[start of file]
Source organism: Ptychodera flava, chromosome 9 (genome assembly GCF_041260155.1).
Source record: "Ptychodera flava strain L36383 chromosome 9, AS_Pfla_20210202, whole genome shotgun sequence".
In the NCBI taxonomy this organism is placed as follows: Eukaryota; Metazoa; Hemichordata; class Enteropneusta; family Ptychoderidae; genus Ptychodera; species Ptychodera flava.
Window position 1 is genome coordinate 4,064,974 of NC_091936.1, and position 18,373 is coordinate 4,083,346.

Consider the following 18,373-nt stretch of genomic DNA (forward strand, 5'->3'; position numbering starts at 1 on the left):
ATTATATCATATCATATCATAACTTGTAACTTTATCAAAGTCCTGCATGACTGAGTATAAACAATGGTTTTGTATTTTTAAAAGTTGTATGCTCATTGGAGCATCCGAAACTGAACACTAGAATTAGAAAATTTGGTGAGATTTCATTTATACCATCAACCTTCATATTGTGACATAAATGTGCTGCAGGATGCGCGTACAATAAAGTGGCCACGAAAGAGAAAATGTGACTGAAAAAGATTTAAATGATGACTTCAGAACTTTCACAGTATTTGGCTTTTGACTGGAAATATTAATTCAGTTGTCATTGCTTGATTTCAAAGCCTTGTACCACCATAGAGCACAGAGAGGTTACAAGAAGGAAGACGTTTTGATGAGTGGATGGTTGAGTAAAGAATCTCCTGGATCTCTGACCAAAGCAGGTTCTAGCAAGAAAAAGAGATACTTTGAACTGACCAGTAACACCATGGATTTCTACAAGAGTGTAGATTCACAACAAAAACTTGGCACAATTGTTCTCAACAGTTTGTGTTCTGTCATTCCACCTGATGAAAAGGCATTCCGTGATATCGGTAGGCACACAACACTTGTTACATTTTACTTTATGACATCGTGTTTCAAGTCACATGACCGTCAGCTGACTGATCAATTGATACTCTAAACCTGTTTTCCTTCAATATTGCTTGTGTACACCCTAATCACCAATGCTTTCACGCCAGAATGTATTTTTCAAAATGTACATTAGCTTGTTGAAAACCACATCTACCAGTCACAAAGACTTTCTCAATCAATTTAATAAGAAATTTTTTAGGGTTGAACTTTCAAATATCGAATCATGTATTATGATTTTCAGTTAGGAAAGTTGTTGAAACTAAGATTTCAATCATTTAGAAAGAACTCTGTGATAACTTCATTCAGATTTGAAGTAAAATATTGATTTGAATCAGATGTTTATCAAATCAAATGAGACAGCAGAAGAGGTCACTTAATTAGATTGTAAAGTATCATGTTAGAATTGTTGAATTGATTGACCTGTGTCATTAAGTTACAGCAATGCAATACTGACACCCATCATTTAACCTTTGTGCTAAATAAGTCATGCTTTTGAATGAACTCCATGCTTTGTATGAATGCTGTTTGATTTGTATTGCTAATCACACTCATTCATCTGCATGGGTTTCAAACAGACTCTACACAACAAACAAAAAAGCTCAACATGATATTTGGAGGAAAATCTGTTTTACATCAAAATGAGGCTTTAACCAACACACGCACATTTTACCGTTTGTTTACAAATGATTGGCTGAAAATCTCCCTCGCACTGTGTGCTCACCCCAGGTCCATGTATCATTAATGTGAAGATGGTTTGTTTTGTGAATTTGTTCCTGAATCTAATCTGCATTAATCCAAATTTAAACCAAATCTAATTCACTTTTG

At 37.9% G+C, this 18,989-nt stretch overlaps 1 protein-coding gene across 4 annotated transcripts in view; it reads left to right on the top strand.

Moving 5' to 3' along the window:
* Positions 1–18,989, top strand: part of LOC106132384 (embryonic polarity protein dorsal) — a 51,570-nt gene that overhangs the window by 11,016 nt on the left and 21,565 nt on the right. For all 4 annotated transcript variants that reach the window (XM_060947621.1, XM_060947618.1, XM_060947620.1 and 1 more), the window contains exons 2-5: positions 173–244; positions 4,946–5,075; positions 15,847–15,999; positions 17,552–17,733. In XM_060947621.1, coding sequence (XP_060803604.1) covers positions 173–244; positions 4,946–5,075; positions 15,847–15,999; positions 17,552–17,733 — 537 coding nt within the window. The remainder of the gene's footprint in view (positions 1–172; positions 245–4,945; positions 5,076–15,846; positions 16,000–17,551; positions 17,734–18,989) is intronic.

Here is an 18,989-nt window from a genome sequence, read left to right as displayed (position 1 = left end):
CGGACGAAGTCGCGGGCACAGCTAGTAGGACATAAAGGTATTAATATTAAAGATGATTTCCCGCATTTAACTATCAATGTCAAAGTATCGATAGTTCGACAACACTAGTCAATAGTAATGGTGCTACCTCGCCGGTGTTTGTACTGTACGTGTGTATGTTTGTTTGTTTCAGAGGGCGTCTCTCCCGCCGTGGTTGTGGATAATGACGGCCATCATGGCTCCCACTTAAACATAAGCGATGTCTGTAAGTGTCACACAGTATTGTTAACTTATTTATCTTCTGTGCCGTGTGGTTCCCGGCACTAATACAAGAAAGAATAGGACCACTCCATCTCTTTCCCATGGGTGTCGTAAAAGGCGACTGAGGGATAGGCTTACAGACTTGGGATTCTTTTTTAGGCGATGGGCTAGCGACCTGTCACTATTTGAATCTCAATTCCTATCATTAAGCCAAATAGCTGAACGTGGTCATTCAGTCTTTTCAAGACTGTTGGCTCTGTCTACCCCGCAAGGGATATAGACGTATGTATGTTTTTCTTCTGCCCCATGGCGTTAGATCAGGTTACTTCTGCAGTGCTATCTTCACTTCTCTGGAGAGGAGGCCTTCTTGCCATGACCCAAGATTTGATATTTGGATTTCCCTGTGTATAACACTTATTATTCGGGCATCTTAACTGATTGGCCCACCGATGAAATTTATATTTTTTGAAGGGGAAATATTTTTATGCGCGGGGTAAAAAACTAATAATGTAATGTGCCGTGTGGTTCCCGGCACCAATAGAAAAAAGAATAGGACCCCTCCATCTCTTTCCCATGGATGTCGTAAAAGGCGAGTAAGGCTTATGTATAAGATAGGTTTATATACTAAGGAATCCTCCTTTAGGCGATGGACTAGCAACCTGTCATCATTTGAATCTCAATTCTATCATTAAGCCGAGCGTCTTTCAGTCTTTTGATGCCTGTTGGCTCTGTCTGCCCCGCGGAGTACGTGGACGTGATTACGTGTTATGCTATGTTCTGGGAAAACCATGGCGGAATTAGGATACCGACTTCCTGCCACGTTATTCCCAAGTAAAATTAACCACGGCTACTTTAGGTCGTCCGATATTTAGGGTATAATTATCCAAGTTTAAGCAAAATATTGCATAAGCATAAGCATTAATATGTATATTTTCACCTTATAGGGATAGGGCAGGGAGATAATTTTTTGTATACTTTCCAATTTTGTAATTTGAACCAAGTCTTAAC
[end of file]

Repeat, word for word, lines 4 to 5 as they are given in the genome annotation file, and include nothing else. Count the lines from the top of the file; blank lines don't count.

Window position 1 is genome coordinate 4,064,974 of NC_091936.1, and position 18,373 is coordinate 4,083,346.

Consider the following 18,373-nt stretch of genomic DNA (forward strand, 5'->3'; position numbering starts at 1 on the left):